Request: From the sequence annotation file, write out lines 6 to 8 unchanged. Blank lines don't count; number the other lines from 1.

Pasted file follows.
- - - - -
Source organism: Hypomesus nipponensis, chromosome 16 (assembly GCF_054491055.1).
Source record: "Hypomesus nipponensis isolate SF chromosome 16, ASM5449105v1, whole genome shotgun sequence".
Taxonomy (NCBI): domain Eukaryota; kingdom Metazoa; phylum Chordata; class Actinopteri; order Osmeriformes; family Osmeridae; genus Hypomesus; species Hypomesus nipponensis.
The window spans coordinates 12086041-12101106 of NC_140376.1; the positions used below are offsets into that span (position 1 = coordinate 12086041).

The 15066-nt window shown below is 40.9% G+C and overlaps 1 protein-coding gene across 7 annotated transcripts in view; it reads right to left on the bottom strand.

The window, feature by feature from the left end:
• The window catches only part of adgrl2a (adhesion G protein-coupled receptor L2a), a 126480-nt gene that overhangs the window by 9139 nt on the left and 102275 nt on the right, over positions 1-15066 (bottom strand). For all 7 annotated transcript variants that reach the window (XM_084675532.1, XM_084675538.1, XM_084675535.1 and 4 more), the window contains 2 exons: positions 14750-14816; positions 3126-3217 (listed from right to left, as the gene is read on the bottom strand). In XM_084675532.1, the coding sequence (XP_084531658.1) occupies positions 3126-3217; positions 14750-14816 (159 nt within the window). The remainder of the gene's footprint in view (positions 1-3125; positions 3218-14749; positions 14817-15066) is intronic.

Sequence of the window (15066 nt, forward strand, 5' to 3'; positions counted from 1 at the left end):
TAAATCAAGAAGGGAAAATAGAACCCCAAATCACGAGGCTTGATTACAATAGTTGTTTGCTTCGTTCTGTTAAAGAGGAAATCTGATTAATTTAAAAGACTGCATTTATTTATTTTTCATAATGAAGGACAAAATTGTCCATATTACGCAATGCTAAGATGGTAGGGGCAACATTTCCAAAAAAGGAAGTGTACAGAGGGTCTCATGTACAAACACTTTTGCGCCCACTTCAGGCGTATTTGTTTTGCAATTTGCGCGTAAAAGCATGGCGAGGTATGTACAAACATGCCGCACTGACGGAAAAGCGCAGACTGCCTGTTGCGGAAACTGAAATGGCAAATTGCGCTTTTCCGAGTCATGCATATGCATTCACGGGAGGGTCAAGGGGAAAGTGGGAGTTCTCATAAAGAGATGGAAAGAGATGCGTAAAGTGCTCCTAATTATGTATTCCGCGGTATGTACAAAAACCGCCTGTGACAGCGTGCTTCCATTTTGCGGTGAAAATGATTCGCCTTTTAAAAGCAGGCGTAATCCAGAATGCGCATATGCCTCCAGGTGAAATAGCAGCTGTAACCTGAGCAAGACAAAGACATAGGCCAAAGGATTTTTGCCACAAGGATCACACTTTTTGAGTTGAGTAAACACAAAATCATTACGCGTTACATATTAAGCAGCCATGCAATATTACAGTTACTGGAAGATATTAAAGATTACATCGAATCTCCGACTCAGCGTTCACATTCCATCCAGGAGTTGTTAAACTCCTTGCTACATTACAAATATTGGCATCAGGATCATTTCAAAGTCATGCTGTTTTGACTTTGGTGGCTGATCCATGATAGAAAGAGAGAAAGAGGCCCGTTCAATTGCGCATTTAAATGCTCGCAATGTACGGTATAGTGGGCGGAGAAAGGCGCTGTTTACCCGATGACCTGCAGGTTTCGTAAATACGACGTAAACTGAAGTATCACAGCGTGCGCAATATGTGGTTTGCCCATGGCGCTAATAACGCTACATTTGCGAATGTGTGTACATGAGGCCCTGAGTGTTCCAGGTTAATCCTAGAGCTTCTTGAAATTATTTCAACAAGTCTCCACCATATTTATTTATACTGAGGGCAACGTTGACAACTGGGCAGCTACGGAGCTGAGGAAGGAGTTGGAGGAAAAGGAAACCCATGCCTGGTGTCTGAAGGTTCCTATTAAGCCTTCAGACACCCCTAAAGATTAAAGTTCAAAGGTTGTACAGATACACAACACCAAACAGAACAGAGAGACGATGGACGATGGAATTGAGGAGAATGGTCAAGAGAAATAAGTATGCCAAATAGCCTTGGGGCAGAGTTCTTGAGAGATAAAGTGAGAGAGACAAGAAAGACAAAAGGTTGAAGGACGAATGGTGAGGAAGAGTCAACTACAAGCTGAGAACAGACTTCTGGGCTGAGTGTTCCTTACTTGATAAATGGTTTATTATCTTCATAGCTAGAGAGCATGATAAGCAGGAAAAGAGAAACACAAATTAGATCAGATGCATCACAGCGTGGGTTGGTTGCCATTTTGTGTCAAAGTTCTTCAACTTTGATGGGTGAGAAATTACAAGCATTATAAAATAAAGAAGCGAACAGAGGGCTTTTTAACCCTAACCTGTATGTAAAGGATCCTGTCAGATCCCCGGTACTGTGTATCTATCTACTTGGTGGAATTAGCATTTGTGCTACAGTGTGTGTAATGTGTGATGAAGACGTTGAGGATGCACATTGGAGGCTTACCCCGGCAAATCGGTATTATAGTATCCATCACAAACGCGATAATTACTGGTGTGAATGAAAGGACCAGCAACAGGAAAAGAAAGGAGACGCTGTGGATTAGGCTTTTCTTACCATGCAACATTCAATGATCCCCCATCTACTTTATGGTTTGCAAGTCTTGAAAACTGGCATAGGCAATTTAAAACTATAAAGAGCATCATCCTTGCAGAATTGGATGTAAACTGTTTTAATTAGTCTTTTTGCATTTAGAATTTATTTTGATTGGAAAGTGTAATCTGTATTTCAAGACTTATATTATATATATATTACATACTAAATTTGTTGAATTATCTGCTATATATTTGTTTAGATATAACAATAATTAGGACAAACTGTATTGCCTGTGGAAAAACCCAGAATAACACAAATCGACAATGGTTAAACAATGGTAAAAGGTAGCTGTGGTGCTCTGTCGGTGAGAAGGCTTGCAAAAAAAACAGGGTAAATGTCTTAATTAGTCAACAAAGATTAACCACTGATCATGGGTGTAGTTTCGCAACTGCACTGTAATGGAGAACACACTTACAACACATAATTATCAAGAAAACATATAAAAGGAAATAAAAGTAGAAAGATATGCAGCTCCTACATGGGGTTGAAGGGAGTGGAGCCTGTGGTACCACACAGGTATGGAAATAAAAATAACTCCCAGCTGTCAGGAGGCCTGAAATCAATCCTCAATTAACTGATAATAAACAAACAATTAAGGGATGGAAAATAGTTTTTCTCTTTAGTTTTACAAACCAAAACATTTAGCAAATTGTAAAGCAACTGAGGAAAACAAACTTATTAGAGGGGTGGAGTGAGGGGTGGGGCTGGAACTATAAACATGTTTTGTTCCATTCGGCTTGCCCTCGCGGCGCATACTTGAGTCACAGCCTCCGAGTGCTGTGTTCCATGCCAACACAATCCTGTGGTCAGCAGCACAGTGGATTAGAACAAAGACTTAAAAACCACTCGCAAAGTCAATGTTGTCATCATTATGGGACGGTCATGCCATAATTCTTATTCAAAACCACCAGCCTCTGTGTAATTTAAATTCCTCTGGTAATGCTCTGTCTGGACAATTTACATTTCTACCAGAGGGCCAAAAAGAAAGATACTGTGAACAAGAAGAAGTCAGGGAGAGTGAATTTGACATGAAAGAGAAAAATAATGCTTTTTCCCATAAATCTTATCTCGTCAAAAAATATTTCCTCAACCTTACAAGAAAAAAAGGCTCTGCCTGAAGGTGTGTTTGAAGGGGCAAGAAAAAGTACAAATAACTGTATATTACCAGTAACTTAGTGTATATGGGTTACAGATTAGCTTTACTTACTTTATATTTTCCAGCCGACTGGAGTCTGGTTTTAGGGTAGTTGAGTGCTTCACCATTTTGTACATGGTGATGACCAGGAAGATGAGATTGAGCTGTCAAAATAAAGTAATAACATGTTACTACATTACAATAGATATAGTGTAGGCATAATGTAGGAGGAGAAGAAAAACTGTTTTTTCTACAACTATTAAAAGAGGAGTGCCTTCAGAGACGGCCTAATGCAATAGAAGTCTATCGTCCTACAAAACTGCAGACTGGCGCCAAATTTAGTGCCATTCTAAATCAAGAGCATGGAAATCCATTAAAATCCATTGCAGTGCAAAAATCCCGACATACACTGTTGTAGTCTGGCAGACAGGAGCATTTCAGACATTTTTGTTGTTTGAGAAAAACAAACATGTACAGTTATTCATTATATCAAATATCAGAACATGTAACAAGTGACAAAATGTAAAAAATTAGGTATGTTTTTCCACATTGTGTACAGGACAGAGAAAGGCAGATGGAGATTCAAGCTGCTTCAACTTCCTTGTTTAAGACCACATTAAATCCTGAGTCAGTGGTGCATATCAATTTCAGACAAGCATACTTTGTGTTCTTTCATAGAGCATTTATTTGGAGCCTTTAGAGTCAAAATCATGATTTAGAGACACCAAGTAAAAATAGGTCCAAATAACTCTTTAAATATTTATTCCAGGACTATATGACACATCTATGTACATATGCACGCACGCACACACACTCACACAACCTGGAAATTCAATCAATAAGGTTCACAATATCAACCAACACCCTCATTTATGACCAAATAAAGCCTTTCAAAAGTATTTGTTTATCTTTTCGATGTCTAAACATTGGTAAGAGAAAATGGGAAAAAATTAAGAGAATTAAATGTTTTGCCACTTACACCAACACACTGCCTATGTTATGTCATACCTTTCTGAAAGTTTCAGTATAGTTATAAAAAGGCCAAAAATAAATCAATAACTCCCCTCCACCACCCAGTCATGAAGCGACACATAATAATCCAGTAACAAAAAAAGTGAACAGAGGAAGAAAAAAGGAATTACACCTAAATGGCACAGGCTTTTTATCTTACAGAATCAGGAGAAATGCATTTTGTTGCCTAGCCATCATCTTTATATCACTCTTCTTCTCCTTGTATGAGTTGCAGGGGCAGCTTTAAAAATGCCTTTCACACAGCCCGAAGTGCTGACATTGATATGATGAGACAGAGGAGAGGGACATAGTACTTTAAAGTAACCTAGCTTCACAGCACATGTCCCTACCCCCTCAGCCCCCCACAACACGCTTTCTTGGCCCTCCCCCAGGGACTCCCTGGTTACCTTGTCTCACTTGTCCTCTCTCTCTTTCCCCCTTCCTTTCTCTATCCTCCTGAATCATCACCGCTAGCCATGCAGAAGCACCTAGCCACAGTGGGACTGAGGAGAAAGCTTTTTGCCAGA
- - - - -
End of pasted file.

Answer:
The window, feature by feature from the left end:
• The window catches only part of adgrl2a (adhesion G protein-coupled receptor L2a), a 126480-nt gene that overhangs the window by 9139 nt on the left and 102275 nt on the right, over positions 1-15066 (bottom strand). For all 7 annotated transcript variants that reach the window (XM_084675532.1, XM_084675538.1, XM_084675535.1 and 4 more), the window contains 2 exons: positions 14750-14816; positions 3126-3217 (listed from right to left, as the gene is read on the bottom strand). In XM_084675532.1, the coding sequence (XP_084531658.1) occupies positions 3126-3217; positions 14750-14816 (159 nt within the window). The remainder of the gene's footprint in view (positions 1-3125; positions 3218-14749; positions 14817-15066) is intronic.

Sequence of the window (15066 nt, forward strand, 5' to 3'; positions counted from 1 at the left end):